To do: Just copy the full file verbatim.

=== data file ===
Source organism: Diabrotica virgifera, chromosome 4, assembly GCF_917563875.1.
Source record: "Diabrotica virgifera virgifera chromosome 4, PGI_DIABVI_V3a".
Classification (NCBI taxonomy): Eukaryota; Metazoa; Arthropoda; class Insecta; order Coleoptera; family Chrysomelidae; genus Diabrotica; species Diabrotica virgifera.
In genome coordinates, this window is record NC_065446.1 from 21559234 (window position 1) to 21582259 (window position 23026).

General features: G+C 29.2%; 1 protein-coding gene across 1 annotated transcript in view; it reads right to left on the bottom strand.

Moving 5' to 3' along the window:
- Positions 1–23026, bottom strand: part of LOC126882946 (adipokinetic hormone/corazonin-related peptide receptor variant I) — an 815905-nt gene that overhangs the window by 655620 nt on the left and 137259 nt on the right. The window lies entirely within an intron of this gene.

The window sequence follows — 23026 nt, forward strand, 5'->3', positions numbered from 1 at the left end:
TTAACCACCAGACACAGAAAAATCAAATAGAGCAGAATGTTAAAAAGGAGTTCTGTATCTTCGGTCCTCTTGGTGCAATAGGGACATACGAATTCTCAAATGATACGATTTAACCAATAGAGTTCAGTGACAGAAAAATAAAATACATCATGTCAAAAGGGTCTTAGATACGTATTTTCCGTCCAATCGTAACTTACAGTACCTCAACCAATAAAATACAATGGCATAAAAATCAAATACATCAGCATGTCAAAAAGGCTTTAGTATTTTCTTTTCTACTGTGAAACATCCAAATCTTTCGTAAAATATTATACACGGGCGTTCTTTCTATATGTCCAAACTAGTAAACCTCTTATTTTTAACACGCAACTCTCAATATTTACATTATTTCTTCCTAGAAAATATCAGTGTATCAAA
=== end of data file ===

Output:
Source organism: Diabrotica virgifera, chromosome 4, assembly GCF_917563875.1.
Source record: "Diabrotica virgifera virgifera chromosome 4, PGI_DIABVI_V3a".
Classification (NCBI taxonomy): Eukaryota; Metazoa; Arthropoda; class Insecta; order Coleoptera; family Chrysomelidae; genus Diabrotica; species Diabrotica virgifera.
In genome coordinates, this window is record NC_065446.1 from 21559234 (window position 1) to 21582259 (window position 23026).

General features: G+C 29.2%; 1 protein-coding gene across 1 annotated transcript in view; it reads right to left on the bottom strand.

Moving 5' to 3' along the window:
- Positions 1–23026, bottom strand: part of LOC126882946 (adipokinetic hormone/corazonin-related peptide receptor variant I) — an 815905-nt gene that overhangs the window by 655620 nt on the left and 137259 nt on the right. The window lies entirely within an intron of this gene.

The window sequence follows — 23026 nt, forward strand, 5'->3', positions numbered from 1 at the left end:
TTAACCACCAGACACAGAAAAATCAAATAGAGCAGAATGTTAAAAAGGAGTTCTGTATCTTCGGTCCTCTTGGTGCAATAGGGACATACGAATTCTCAAATGATACGATTTAACCAATAGAGTTCAGTGACAGAAAAATAAAATACATCATGTCAAAAGGGTCTTAGATACGTATTTTCCGTCCAATCGTAACTTACAGTACCTCAACCAATAAAATACAATGGCATAAAAATCAAATACATCAGCATGTCAAAAAGGCTTTAGTATTTTCTTTTCTACTGTGAAACATCCAAATCTTTCGTAAAATATTATACACGGGCGTTCTTTCTATATGTCCAAACTAGTAAACCTCTTATTTTTAACACGCAACTCTCAATATTTACATTATTTCTTCCTAGAAAATATCAGTGTATCAAA